Inappropriate prescribing of preventative medication in patients with life-limiting illness: a systematic review

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Abstract

Objectives

To systematically review the literature to examine the methods used to identify inappropriate prescribing of preventative medication in patients with life-limiting illness and to detail the nature of medications prescribed.

Methods

A systematic literature search of 4 databases was undertaken (MEDLINE, EMBASE, CINAHL, PsycINFO) from inception to April 2015 to identify peer-reviewed, observational studies assessing inappropriate prescribing of preventative medication in patients with life-limiting illness. Inclusion criteria were: participants had a life-limiting illness; prescribed/dispensed/using preventative medication; medication appropriateness assessed as a specific study aim or outcome.

Results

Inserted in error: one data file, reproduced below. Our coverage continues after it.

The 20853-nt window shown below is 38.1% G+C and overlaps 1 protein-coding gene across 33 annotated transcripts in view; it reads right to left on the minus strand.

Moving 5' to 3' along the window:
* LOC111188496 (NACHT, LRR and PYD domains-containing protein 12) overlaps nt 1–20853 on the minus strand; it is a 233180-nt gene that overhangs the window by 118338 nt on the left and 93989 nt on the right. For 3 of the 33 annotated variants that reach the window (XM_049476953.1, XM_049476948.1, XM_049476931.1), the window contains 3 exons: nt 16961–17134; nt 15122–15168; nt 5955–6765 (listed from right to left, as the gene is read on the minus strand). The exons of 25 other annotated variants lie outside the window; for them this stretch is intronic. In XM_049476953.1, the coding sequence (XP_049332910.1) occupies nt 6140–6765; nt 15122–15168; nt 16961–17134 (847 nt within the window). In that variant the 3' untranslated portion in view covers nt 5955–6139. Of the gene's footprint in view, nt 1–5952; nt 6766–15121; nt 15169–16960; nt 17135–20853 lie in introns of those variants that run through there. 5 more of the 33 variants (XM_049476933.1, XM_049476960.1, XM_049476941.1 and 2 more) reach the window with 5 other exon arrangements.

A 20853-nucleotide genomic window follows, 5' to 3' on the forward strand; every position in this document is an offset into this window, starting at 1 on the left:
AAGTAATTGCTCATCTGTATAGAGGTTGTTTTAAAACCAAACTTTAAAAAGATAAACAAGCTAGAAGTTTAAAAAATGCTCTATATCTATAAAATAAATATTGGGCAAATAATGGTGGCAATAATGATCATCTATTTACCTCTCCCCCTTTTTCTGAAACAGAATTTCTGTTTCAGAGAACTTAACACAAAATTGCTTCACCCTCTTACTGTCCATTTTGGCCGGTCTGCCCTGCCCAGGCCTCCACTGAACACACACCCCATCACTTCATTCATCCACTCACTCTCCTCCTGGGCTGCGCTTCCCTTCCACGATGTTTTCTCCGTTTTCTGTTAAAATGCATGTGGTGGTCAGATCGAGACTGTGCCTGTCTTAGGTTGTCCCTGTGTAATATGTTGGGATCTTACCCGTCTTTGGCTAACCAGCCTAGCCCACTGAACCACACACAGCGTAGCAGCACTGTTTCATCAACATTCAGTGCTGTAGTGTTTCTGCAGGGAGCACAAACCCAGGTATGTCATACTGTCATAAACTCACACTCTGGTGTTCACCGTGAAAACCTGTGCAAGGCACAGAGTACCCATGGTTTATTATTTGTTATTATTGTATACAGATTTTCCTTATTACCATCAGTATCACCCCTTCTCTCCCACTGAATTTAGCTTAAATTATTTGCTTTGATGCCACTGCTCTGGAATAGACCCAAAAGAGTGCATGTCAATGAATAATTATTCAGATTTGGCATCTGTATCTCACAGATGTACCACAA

We found 19 studies meeting our eligibility criteria. The methods used to assess medication appropriateness included criteria developed for the elderly such as the Beers Criteria, and Screening Tool of Older Persons’ potentially inappropriate Prescriptions (STOPP) criteria, Delphi consensus and expert clinical opinion. Lipid-regulating drugs (12 studies), antihypertensive (11 studies) and antidiabetic medications (9 studies) were the most common classes of inappropriate medication identified.

Conclusions

Patients with life-limiting illnesses are prescribed preventative medications considered inappropriate in the context of diminished life expectancy. The way in which preventative medication appropriateness is assessed in patients with life-limiting illness varies considerably—with some methodologies utilising criteria previously developed for elderly populations. Given this lack of standardisation, improving the prescribing in this context requires an approach that is specifically designed and validated for populations with life-limiting illness.

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